By far the biggest improvement in the new iPad is the screen. Whereas it's difficult to tell the iPad 2 and its successor apart by simply looking at their outer shells, a quick glance at the screen reveals a stunning difference – the new tablet is far crisper. It's almost impossible to find any signs of pixilation on the home screen; all the icons look like HD photos. Everything looks better, from movies to photos to apps – although, when it comes to the latter, you'll really notice the difference if you download some apps that have been optimized for the new display (Evernote and The New York Times, among others).
The new back-facing camera (that is, the camera that's not on the same side as the screen) is also significantly improved. If you just hold the tablet up and snap away, you're still susceptible to blur, but the 5-megapixel brawn will give you much crisper images. The HD video recording is also better than just about anything out there that isn't a single-purpose camera.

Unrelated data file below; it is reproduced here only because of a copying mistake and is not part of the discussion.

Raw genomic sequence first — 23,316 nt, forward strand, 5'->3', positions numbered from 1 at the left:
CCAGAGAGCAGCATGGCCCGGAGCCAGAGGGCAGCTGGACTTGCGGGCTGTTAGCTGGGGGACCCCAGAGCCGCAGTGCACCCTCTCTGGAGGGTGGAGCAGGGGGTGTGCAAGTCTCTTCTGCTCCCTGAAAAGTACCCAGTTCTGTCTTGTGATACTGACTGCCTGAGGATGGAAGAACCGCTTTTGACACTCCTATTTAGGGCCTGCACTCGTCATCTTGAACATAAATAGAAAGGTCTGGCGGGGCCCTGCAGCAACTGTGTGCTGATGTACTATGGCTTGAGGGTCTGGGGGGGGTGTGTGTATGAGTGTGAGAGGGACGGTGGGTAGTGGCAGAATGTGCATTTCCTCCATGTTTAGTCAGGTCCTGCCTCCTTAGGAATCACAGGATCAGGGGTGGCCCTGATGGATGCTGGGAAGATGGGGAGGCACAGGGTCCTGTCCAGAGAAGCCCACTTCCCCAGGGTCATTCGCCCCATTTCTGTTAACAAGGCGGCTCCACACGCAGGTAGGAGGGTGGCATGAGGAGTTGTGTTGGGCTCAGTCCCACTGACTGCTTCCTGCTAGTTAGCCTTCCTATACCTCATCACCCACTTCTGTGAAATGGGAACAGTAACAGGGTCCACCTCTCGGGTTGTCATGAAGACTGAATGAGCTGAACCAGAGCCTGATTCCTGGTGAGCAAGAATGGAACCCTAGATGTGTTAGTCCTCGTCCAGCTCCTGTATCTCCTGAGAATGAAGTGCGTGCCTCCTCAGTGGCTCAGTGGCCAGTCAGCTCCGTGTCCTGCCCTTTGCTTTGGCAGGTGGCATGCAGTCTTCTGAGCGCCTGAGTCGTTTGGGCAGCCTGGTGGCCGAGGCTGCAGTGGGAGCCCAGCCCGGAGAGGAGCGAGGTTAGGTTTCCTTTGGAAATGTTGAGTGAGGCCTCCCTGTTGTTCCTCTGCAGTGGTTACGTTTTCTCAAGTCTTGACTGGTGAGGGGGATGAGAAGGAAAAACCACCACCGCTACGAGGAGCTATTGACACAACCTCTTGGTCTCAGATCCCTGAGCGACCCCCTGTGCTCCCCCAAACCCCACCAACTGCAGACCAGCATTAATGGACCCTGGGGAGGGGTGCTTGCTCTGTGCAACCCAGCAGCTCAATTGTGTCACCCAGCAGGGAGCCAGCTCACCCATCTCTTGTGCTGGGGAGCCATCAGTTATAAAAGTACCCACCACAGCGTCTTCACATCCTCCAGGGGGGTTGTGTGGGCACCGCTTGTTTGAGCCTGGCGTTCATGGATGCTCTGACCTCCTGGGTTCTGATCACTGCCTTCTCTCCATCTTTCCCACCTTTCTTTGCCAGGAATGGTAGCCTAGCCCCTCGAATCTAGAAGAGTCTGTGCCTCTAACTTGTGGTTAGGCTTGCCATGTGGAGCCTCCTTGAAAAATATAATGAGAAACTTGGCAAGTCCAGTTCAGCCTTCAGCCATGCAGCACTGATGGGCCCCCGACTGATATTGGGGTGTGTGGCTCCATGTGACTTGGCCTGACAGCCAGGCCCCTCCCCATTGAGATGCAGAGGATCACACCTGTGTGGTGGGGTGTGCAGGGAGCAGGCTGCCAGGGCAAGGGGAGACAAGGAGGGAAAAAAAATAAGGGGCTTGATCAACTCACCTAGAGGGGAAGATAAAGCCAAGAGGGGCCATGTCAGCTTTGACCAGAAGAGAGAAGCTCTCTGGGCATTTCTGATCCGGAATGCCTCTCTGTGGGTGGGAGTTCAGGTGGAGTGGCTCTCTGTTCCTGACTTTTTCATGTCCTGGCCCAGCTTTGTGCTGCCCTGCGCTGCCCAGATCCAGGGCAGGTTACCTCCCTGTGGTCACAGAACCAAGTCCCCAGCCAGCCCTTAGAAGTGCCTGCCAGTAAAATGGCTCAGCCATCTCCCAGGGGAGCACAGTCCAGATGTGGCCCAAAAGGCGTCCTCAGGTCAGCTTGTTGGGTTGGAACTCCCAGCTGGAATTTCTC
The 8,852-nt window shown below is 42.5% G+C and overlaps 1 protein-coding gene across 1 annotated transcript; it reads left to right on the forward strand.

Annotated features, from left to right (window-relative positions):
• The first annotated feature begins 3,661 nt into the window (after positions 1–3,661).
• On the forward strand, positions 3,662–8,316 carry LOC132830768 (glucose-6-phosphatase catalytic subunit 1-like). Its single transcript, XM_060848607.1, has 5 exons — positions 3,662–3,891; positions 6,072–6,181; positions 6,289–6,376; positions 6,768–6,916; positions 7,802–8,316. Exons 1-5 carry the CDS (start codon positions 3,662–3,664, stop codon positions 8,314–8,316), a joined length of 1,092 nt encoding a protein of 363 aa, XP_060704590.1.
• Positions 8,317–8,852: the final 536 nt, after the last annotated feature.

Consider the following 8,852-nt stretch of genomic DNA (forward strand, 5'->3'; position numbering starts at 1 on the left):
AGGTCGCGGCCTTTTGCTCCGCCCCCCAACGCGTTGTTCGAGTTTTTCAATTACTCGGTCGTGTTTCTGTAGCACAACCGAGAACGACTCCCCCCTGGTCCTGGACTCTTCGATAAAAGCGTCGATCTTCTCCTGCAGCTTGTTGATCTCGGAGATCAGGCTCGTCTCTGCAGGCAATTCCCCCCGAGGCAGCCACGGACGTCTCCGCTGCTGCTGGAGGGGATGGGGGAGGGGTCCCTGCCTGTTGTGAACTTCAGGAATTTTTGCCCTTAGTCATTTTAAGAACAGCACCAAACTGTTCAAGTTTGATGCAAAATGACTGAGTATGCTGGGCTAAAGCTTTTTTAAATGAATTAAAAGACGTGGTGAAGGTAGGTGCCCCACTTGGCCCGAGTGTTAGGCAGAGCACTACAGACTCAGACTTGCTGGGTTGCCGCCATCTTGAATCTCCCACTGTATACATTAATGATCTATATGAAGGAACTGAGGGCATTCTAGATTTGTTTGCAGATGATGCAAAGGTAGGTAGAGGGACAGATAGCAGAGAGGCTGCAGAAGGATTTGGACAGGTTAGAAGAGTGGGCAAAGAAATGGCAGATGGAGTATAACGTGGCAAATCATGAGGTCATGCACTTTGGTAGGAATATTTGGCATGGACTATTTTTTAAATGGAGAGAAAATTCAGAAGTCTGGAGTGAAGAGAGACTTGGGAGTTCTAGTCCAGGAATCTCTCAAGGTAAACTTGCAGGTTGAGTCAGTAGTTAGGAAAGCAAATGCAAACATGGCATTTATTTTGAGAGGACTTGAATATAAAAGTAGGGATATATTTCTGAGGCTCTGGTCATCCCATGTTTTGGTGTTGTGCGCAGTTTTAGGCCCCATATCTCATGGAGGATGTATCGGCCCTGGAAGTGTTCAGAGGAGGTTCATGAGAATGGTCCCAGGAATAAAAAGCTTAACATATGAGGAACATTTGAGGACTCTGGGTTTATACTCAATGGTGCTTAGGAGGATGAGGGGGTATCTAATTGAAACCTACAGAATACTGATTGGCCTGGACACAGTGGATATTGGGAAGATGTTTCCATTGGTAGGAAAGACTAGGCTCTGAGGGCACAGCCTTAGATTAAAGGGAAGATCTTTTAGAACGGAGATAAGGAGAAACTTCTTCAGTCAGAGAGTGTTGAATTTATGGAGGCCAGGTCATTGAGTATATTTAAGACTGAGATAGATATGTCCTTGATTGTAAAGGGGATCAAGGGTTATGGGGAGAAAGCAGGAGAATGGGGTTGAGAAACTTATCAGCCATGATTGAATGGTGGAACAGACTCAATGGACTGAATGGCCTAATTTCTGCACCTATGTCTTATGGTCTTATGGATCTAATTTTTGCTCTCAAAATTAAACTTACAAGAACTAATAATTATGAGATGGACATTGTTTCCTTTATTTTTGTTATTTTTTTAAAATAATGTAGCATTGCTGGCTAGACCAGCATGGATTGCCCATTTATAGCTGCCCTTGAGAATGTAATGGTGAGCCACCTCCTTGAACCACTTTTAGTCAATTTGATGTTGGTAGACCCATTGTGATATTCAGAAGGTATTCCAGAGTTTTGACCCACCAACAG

Almost every improvement Apple has made to the iPad centres on visuals. In addition to the snappy screen and the beefed-up camera, the company has also released a pretty impressive version of the iPhoto software for the iPad. Like most iSoftware apps, this thing isn't designed to replace a pro tool such as Photoshop. But iPhoto does deliver a very powerful set of tools in a very easy-to-use package. A user simply picks a certain brush, for example, and swipes across a part of the screen to saturate or de-saturate, sharpen or soften. Instagram-ish filters are accessible with a couple of swipes. And if worse comes to worst, a single magic fix-it tool just does all the work for you. Another feature lets you throw your pictures into a virtual scrapbook, upload that scrapbook to Apple's cloud, and share a link to it with everyone you know. It takes about five minutes. Apple has become extremely proficient at developing software that lets amateurs feel like pros, and in that regard, iPhoto is a resounding success.